or · conjunction /ɔːr/Full view
or (POSSIBILITIES)
A1 used between possibilities, or before the last in a list of possibilities
Dictionary examples:

Would you like tea or coffee?

Is that a boy or a girl?

You can have beer, wine or mineral water.

It was either 1982 or 1983 - I can't remember which.

There were ten or twelve people in the room.

It will only take three or four days.

Learner example:

I like to eat pasta or pizza, but I'm easy about food, I can eat anything. (Skills for Life (Entry 1); A1; French)

or (NOT EITHER)
A2 used after a negative verb to mean not one thing and also not another
Dictionary examples:

Tim doesn't eat meat or fish.

She doesn't have a telephone or a computer.

Learner example:

OH! and please don't wear jeans or white clothes. (Key English Test; A2; Thai)

or not
A2 used to express the possibility that something might not happen
Dictionary examples:

Are you going to reply or not?

I still don't know whether she's coming or not.

Learner example:

Are [you] busy or not that day? (Key English Test; A2; Singhalese)

or (WARNING)
B1 used to give someone a warning or advice
Dictionary example:

You should eat more, or you'll get sick.

Learner example:

She called "Bill, come here or you'll be in trouble". (Preliminary English Test; B1; Farsi)

or (CHANGE)
B2 used to change or correct something you have said
Dictionary examples:

We told the truth, or most of it.

Eleanor, or Ellie to her friends, took the initiative.

Things have been going well recently. Or they were, up until two days ago.

Learner example:

She is the one [who goes] around with all Rebecca's secrets. Or, almost all the secrets. (First Certificate in English; B2; Danish)

or so
B1 approximately
Dictionary example:

I think we raised five hundred dollars or so for the charity.

Learner example:

Well you told me about your situation and after thinking a lot I thought you should go with them for a week or so, and then just take a plane and come to Barcelona to visit me. (Preliminary English Test; B1; Catalan)

or else
B2 used to say what will happen if another thing does not happen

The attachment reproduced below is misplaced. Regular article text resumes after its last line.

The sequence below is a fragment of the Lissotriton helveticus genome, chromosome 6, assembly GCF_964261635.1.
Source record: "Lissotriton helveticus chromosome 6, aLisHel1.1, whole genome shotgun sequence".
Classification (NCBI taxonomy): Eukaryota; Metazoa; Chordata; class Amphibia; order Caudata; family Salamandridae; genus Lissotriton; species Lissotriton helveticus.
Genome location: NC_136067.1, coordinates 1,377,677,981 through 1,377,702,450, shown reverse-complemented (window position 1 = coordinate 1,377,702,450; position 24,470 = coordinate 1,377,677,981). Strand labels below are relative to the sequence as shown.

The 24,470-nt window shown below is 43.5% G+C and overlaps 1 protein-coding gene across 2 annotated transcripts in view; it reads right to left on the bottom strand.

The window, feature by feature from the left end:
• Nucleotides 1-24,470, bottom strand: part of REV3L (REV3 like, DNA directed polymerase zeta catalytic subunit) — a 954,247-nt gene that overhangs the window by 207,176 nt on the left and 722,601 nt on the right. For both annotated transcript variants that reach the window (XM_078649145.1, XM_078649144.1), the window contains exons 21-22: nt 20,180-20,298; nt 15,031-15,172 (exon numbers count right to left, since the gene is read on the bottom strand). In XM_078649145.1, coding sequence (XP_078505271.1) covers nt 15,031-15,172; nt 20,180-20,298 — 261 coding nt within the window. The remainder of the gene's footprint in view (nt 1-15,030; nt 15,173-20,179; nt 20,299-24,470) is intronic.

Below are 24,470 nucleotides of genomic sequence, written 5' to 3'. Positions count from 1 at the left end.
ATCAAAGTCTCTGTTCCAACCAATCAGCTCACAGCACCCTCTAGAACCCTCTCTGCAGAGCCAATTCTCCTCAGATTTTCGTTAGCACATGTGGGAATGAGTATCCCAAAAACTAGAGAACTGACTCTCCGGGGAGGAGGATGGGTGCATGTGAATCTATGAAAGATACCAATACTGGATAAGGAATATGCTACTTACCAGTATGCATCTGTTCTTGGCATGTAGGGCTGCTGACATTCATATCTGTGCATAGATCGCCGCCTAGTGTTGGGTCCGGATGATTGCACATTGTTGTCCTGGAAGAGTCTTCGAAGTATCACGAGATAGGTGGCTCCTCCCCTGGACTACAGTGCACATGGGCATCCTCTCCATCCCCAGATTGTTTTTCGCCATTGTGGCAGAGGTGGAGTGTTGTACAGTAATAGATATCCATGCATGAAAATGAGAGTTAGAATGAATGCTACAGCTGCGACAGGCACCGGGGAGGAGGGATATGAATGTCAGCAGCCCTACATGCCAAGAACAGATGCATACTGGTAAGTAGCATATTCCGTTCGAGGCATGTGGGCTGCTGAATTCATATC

Dictionary example:

We have to be there by six, or else we'll miss the beginning.

Learner example:

[He] told me to hurry up, or else I would miss my bus. (First Certificate in English; B2; Portuguese)

or (EXPLAIN)
C2 used to give a reason for, explain, or correct something you have said
Dictionary examples:

Things were going well, or seemed to be, but the relationship had already begun to change.

She must love her work or she wouldn't have kept at it all these years.

Learner example:

I [have] stud[ied] music since I was twelve or, in other words, I started to learn how to read music and how to play an instrument about ten years ago. (Certificate of Proficiency in English; C2; Catalan)

or two
B1 used to indicate a very small number, often no more than two
Dictionary examples:

We will spend a day or two in Boston.

Mom said I can bring a friend or two with me.

I'd like to ask our guest of honor to say a word or two.

Learner example:

The thing you can do, is go out with your family first and than with your friends, or, you can ask your parents, if you can invite a friend or two to go with you. (Preliminary English Test; B1; Spanish)

or other
C1 used when you cannot or do not want to be exact about the information you are giving
Dictionary examples:

The event was held in some park or other.

We'll find someone or other to help us.

Learner example:

Maybe you hate the memory of boring literature classes at school, but I'm sure each of you is interested in some subject or other. (Certificate in Advanced English; C1; Spanish)

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